Do thyroid receptors matter? There is often very little if any discussion regarding thyroid receptors. Thyroid receptors are what thyroid hormone (primarily T3) binds to inside your cells. There are also receptors for thyroid hormone on the outside of cells, but that discussion is for another day.
The primary thyroid receptors inside cells are classified as thyroid receptor alpha (TRA) and thyroid receptor beta (TRB).
Today I want to discuss thyroid receptor beta (TRB). Thyroid receptor beta has two forms (called isoforms), TRB1 and TRB2.
Who cares right? Well you should if you are struggling with hypothyroidism and chronic hypothyroid symptoms, especially if you are on thyroid medication and still symptomatic.
TRB2 is found primarily in the central nervous system, hypothalamus, and pituitary gland. TRB1 is found primarily in peripheral tissues.
What very few people seem to understand is that all thyroid receptors do NOT have the same sensitivity to thyroid hormone. Even though thyroid receptor Beta 1 and Beta 2 are very similar, their sensitivity to thyroid hormone is significantly different.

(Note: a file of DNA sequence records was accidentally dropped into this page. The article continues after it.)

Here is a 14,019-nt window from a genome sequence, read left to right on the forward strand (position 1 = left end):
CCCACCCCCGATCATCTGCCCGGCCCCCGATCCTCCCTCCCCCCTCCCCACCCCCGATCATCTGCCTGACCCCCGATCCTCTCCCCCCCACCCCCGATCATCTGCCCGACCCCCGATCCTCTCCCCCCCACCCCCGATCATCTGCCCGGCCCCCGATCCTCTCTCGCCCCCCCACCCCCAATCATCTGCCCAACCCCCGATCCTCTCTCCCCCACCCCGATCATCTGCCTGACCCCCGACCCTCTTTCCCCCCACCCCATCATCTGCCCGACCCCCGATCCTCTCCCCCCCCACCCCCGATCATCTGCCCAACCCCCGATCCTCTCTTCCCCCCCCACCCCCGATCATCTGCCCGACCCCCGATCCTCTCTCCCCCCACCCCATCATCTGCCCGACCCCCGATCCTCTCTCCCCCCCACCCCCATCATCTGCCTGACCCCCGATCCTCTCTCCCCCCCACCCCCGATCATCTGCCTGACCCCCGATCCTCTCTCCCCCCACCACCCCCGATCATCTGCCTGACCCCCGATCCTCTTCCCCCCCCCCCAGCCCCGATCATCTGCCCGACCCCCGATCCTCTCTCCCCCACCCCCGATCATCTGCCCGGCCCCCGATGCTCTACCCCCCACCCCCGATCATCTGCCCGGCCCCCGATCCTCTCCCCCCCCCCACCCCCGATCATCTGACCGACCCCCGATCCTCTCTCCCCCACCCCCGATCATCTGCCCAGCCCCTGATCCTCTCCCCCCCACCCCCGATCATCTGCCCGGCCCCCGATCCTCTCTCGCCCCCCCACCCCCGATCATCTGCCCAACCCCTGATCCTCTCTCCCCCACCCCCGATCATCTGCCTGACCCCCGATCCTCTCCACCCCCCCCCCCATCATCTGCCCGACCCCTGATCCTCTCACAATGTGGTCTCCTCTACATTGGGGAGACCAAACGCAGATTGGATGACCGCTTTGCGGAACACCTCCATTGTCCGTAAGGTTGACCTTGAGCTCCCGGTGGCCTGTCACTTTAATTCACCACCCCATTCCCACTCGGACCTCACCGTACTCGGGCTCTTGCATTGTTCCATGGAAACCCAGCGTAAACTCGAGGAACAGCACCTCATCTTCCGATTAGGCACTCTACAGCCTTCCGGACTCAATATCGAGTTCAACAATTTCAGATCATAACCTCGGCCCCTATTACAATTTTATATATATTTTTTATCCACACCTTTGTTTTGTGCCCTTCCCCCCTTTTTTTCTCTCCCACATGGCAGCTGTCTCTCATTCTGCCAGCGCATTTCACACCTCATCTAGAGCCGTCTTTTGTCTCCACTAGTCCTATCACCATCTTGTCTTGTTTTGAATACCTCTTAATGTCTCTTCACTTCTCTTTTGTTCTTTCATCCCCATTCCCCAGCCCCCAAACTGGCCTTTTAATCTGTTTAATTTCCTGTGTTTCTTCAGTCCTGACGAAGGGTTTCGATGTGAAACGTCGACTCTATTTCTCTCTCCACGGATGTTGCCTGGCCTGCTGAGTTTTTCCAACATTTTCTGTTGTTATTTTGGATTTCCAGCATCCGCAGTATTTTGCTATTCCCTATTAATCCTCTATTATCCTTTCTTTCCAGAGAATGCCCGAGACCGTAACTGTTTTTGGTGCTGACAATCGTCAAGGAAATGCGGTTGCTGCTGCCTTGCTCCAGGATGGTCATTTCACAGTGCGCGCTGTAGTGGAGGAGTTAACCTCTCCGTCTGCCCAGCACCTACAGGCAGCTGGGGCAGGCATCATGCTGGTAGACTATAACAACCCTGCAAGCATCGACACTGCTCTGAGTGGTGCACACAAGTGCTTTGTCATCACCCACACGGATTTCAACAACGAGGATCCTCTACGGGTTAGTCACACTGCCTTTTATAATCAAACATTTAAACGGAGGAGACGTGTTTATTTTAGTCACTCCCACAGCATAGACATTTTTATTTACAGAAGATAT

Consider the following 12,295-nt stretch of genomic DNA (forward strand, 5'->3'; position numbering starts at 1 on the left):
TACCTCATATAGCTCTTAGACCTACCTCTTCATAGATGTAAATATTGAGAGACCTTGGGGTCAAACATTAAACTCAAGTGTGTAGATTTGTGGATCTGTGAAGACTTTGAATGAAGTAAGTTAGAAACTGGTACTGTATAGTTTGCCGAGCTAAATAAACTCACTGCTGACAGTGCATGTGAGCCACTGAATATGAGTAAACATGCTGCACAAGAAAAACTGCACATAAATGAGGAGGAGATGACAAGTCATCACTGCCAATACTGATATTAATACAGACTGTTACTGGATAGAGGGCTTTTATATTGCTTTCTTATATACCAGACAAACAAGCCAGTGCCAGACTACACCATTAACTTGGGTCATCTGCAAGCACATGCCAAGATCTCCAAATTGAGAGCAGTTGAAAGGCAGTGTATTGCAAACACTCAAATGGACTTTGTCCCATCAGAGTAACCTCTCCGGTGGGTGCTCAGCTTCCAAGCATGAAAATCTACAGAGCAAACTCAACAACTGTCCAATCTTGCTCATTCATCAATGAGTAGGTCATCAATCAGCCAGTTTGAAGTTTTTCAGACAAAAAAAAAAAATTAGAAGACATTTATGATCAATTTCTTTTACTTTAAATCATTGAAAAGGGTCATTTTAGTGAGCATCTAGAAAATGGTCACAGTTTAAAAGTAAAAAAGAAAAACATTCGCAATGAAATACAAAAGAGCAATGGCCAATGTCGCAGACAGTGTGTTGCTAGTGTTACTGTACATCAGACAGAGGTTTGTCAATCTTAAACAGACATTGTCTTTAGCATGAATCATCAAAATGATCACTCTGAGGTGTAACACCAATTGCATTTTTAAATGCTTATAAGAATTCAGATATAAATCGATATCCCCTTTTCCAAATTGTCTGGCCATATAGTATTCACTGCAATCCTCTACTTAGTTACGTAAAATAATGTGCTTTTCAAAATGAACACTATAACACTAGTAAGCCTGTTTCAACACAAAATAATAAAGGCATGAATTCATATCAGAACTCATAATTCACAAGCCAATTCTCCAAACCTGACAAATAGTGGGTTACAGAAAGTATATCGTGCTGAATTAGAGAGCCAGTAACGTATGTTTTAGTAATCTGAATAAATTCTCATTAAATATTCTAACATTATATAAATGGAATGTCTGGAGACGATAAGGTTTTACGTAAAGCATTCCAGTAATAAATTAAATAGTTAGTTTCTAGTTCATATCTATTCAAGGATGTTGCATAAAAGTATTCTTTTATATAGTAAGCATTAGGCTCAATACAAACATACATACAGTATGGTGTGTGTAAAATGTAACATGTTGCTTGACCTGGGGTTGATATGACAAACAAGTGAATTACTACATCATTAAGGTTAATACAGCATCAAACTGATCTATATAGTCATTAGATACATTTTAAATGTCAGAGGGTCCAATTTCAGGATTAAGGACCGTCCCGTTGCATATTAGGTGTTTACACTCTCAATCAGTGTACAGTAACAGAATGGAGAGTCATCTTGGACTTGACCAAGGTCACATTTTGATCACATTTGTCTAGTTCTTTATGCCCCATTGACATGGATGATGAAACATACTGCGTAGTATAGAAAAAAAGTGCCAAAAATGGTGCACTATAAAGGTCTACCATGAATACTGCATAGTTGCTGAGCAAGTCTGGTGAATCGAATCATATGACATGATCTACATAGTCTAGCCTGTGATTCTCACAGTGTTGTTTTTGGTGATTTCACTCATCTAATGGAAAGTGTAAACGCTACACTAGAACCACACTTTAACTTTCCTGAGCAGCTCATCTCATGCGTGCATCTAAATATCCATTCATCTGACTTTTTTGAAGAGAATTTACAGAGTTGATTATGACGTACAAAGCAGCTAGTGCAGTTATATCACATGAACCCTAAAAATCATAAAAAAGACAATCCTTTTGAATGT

TRB2 is 10X MORE SENSITIVE to T3 than TRB1.
This is likely a protective mechanism. When the brain (CNS), hypothalamus, and pituitary register an influx of T3/4, they can shut down further thyroid production before problems occur of excess thyroid hormone production.
Because the CNS, hypothalamus and pituitary TRB2 receptors are 10x more sensitive, they may become satisfied and shut down thyroid hormone production well before peripheral tissues are satisfied, causing peripheral cellular hypothyroidism.